Apple Wants Beats So It Can Control You

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Apple Wants Beats So It Can Control You

Posted on: May 13th, 2014 by tommyj

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Apple’s move to acquire Beats Electronics shows that access to the consumer drives profits, while artistry in the recording studio gets commoditized.

People in the entertainment industry have long wondered what Apple will do with all that money in its bank accounts. The company is sitting on cash and investments totaling around $160 billion—that’s more money for ready spending than even the federal government holds in its coffers. With that mountain of moolah, Apple could buy out the largest entertainment company in the world, Disney (market cap $145 billion), with little or no borrowing required. Or Apple could acquire all of the major record labels—or at least as many as the antitrust regulators allow—and still have plenty of jack left over.

Apple has kept us guessing for a long time. This company has never been a big believer in growth by acquisition. Our Cupertino overlords have confidence in their own development team—and rightly so given the results!—apparently believing, like your grampa always said, that anything worth doing is worth doing yourself. But, finally, Apple is biting the bullet and is allegedly writing a big check to acquire another established player in the music business. 

Yet the choice is a surprising one. Beats Electronics, founded by Dr. Dre and Jimmy Iovine, first made its mark selling its super high-end headphones—great hardware, to be sure, but hardly arcane technology that Apple couldn’t develop itself. And, increasingly, Beats has been betting its future on streaming music, a crowded field with more than a dozen high-profile competitors battling over the consumer’s ears, including nimble startups such as Spotify and Pandora as well as big bruisers like Google and Sony. Once again, Apple has all the know-how to enter, and dominate, this market without making an acquisition. So why buy out Beats?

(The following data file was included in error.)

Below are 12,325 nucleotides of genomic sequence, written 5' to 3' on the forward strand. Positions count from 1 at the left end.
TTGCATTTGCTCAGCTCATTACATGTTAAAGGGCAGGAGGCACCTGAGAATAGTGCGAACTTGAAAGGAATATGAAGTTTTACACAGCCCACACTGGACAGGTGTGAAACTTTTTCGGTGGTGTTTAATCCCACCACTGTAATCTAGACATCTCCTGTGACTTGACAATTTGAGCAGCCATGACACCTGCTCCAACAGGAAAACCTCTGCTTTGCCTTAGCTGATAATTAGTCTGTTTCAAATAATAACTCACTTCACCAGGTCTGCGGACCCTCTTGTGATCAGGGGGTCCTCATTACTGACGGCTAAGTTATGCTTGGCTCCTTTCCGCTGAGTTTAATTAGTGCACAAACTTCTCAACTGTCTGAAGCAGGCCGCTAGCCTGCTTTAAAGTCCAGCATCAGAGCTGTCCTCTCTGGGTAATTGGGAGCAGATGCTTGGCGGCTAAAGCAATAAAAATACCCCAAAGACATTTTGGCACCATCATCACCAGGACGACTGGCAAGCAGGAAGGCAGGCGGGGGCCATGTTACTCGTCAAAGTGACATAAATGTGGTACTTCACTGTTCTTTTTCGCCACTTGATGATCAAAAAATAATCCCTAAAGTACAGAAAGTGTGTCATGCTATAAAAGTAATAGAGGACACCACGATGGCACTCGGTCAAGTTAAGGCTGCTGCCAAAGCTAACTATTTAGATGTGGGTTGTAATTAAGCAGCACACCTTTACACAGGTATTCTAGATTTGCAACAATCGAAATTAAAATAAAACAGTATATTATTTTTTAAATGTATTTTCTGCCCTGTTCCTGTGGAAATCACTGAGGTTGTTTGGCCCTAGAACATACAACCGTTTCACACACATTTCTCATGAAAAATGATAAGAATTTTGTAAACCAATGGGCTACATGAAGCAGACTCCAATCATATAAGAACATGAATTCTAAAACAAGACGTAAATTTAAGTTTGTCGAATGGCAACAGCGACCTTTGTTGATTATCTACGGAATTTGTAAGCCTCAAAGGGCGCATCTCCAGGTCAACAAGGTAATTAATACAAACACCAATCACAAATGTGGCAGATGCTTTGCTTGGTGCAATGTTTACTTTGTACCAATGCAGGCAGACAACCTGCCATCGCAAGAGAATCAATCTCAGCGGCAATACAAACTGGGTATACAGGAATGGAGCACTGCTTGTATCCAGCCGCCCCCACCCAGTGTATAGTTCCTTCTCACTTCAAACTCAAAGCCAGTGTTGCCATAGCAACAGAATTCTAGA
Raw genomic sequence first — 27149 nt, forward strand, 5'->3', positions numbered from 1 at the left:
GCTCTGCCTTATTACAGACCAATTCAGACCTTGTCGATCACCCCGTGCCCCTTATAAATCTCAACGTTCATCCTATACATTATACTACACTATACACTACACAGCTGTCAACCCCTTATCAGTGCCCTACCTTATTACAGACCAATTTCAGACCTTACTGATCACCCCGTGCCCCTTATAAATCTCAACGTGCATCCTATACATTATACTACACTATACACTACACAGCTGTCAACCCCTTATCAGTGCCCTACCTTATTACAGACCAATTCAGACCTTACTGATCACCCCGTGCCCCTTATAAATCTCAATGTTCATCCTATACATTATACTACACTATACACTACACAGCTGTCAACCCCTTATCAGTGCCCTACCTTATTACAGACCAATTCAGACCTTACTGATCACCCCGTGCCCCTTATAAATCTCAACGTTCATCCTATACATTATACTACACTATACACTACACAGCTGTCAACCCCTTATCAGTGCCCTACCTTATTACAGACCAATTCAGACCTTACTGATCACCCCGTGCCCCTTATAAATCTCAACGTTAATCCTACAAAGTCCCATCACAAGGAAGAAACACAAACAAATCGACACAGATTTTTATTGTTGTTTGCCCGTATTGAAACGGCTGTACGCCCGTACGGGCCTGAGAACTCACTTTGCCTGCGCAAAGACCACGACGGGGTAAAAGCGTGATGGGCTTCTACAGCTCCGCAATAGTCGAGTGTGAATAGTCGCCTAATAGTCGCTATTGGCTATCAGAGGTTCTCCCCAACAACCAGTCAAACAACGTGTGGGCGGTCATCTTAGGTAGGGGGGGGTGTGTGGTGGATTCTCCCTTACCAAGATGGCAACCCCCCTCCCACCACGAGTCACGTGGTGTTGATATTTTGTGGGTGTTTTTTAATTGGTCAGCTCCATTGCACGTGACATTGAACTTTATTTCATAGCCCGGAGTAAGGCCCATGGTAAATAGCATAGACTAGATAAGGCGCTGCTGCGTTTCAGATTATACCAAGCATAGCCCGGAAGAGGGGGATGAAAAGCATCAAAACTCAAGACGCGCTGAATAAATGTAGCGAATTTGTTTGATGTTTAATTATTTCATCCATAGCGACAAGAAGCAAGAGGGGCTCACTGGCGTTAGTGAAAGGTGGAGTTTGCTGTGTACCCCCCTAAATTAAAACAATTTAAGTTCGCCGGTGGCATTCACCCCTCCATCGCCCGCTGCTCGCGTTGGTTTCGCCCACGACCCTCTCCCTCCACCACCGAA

Yet the most interesting angle of this story is what Apple isn’t doing. Instead of investing in the creative end of the music business, and the intellectual property represented by the songs themselves, Apple is doubling down on controlling access to the end-user.

In short, Apple has apparently concluded that the winner in the music business will be the company that owns the last centimeter in the distribution channel—that place where the songs reach the physical body of the consumer. It may be a virtual world, but it will be run by the handheld device in the listener’s pocket or, perhaps, the headset delivering music to captive ears.

This is not just a bold move, but a repudiation of the whole history of the entertainment industry. The conventional wisdom has long been that all the excitement, and most of the profit, in music is driven by the creative side of the business. The artist’s vision is unique and irreplaceable, so the logic goes, while distribution is a fool’s game, easily imitated by competitors who will drive down your margins and probably put you out of business.

For most of my lifetime, that proved true. Distributors and retailers of entertainment and consumer electronics operated on razor-thin margins, and many went bankrupt. But the companies that held rights to the music, movies, and other “content” flourished even as their downstream distributors struggled. And for a very good reason: Consumers cared deeply about the content, but not so much about where they acquired it.